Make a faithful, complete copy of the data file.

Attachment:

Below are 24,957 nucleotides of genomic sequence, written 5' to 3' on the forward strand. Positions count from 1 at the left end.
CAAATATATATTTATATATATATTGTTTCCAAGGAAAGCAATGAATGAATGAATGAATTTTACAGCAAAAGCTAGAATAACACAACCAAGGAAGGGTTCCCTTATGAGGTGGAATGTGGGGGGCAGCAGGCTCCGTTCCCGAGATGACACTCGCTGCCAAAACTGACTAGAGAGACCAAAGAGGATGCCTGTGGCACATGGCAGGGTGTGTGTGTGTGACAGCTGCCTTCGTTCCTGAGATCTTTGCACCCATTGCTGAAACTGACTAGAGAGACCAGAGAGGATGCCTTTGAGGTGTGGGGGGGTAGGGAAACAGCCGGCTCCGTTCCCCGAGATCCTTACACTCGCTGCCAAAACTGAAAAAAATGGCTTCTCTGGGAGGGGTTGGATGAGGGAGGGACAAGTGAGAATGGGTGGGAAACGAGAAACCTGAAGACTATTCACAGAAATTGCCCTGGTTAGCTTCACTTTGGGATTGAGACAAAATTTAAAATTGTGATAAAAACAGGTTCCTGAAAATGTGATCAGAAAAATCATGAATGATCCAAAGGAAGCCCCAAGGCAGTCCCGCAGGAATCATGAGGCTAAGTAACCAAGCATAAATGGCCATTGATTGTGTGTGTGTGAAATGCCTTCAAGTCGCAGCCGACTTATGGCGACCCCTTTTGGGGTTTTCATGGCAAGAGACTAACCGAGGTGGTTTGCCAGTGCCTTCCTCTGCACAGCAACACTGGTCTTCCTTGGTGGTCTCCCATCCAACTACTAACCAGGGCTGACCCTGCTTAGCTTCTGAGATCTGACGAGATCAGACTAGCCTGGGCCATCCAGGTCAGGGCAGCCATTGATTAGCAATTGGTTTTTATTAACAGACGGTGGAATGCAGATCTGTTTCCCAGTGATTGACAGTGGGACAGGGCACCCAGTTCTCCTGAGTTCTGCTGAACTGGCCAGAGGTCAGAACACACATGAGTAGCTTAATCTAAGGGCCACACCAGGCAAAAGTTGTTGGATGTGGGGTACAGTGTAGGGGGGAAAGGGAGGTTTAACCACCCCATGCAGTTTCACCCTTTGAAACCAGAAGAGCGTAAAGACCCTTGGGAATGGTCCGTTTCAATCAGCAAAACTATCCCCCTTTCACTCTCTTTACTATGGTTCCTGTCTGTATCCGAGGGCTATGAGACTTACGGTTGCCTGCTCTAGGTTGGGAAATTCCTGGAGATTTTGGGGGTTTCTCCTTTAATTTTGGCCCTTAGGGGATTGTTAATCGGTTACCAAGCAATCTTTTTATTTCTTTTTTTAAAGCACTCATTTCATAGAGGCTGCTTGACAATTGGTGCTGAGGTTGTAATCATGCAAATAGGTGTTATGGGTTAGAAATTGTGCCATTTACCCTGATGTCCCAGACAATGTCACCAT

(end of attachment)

Below are 24,957 nucleotides of genomic sequence, written 5' to 3' on the forward strand. Positions count from 1 at the left end.
CAAATATATATTTATATATATATTGTTTCCAAGGAAAGCAATGAATGAATGAATGAATTTTACAGCAAAAGCTAGAATAACACAACCAAGGAAGGGTTCCCTTATGAGGTGGAATGTGGGGGGCAGCAGGCTCCGTTCCCGAGATGACACTCGCTGCCAAAACTGACTAGAGAGACCAAAGAGGATGCCTGTGGCACATGGCAGGGTGTGTGTGTGTGACAGCTGCCTTCGTTCCTGAGATCTTTGCACCCATTGCTGAAACTGACTAGAGAGACCAGAGAGGATGCCTTTGAGGTGTGGGGGGGTAGGGAAACAGCCGGCTCCGTTCCCCGAGATCCTTACACTCGCTGCCAAAACTGAAAAAAATGGCTTCTCTGGGAGGGGTTGGATGAGGGAGGGACAAGTGAGAATGGGTGGGAAACGAGAAACCTGAAGACTATTCACAGAAATTGCCCTGGTTAGCTTCACTTTGGGATTGAGACAAAATTTAAAATTGTGATAAAAACAGGTTCCTGAAAATGTGATCAGAAAAATCATGAATGATCCAAAGGAAGCCCCAAGGCAGTCCCGCAGGAATCATGAGGCTAAGTAACCAAGCATAAATGGCCATTGATTGTGTGTGTGTGAAATGCCTTCAAGTCGCAGCCGACTTATGGCGACCCCTTTTGGGGTTTTCATGGCAAGAGACTAACCGAGGTGGTTTGCCAGTGCCTTCCTCTGCACAGCAACACTGGTCTTCCTTGGTGGTCTCCCATCCAACTACTAACCAGGGCTGACCCTGCTTAGCTTCTGAGATCTGACGAGATCAGACTAGCCTGGGCCATCCAGGTCAGGGCAGCCATTGATTAGCAATTGGTTTTTATTAACAGACGGTGGAATGCAGATCTGTTTCCCAGTGATTGACAGTGGGACAGGGCACCCAGTTCTCCTGAGTTCTGCTGAACTGGCCAGAGGTCAGAACACACATGAGTAGCTTAATCTAAGGGCCACACCAGGCAAAAGTTGTTGGATGTGGGGTACAGTGTAGGGGGGAAAGGGAGGTTTAACCACCCCATGCAGTTTCACCCTTTGAAACCAGAAGAGCGTAAAGACCCTTGGGAATGGTCCGTTTCAATCAGCAAAACTATCCCCCTTTCACTCTCTTTACTATGGTTCCTGTCTGTATCCGAGGGCTATGAGACTTACGGTTGCCTGCTCTAGGTTGGGAAATTCCTGGAGATTTTGGGGGTTTCTCCTTTAATTTTGGCCCTTAGGGGATTGTTAATCGGTTACCAAGCAATCTTTTTATTTCTTTTTTTAAAGCACTCATTTCATAGAGGCTGCTTGACAATTGGTGCTGAGGTTGTAATCATGCAAATAGGTGTTATGGGTTAGAAATTGTGCCATTTACCCTGATGTCCCAGACAATGTCACCAT